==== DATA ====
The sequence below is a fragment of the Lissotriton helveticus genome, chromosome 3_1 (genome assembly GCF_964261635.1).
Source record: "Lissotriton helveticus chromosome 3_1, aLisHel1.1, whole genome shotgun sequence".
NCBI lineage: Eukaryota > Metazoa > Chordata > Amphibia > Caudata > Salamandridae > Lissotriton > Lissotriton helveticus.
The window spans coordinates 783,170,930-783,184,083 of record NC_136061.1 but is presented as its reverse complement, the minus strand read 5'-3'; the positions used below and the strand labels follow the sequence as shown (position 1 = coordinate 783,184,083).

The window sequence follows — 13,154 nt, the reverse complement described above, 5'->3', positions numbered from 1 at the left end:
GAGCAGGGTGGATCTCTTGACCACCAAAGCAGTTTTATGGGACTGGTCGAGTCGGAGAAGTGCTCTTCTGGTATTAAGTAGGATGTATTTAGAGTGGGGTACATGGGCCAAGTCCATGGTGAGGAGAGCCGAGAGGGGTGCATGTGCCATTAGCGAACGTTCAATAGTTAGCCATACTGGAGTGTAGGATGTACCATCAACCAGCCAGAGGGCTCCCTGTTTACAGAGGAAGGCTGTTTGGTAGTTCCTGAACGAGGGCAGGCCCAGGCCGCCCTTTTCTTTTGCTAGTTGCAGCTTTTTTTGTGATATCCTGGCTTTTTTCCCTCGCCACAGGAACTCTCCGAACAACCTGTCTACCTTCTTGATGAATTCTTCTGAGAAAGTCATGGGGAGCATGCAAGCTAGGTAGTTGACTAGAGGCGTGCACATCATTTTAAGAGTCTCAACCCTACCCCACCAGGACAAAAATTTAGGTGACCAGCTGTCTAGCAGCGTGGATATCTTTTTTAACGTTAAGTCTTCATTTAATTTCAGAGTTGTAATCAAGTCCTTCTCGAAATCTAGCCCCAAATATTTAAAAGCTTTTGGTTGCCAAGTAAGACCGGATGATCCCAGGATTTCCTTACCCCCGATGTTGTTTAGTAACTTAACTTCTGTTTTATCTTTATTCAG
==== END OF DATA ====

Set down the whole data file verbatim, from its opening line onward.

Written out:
The sequence below is a fragment of the Lissotriton helveticus genome, chromosome 3_1 (genome assembly GCF_964261635.1).
Source record: "Lissotriton helveticus chromosome 3_1, aLisHel1.1, whole genome shotgun sequence".
NCBI lineage: Eukaryota > Metazoa > Chordata > Amphibia > Caudata > Salamandridae > Lissotriton > Lissotriton helveticus.
The window spans coordinates 783,170,930-783,184,083 of record NC_136061.1 but is presented as its reverse complement, the minus strand read 5'-3'; the positions used below and the strand labels follow the sequence as shown (position 1 = coordinate 783,184,083).

The window sequence follows — 13,154 nt, the reverse complement described above, 5'->3', positions numbered from 1 at the left end:
GAGCAGGGTGGATCTCTTGACCACCAAAGCAGTTTTATGGGACTGGTCGAGTCGGAGAAGTGCTCTTCTGGTATTAAGTAGGATGTATTTAGAGTGGGGTACATGGGCCAAGTCCATGGTGAGGAGAGCCGAGAGGGGTGCATGTGCCATTAGCGAACGTTCAATAGTTAGCCATACTGGAGTGTAGGATGTACCATCAACCAGCCAGAGGGCTCCCTGTTTACAGAGGAAGGCTGTTTGGTAGTTCCTGAACGAGGGCAGGCCCAGGCCGCCCTTTTCTTTTGCTAGTTGCAGCTTTTTTTGTGATATCCTGGCTTTTTTCCCTCGCCACAGGAACTCTCCGAACAACCTGTCTACCTTCTTGATGAATTCTTCTGAGAAAGTCATGGGGAGCATGCAAGCTAGGTAGTTGACTAGAGGCGTGCACATCATTTTAAGAGTCTCAACCCTACCCCACCAGGACAAAAATTTAGGTGACCAGCTGTCTAGCAGCGTGGATATCTTTTTTAACGTTAAGTCTTCATTTAATTTCAGAGTTGTAATCAAGTCCTTCTCGAAATCTAGCCCCAAATATTTAAAAGCTTTTGGTTGCCAAGTAAGACCGGATGATCCCAGGATTTCCTTACCCCCGATGTTGTTTAGTAACTTAACTTCTGTTTTATCTTTATTCAG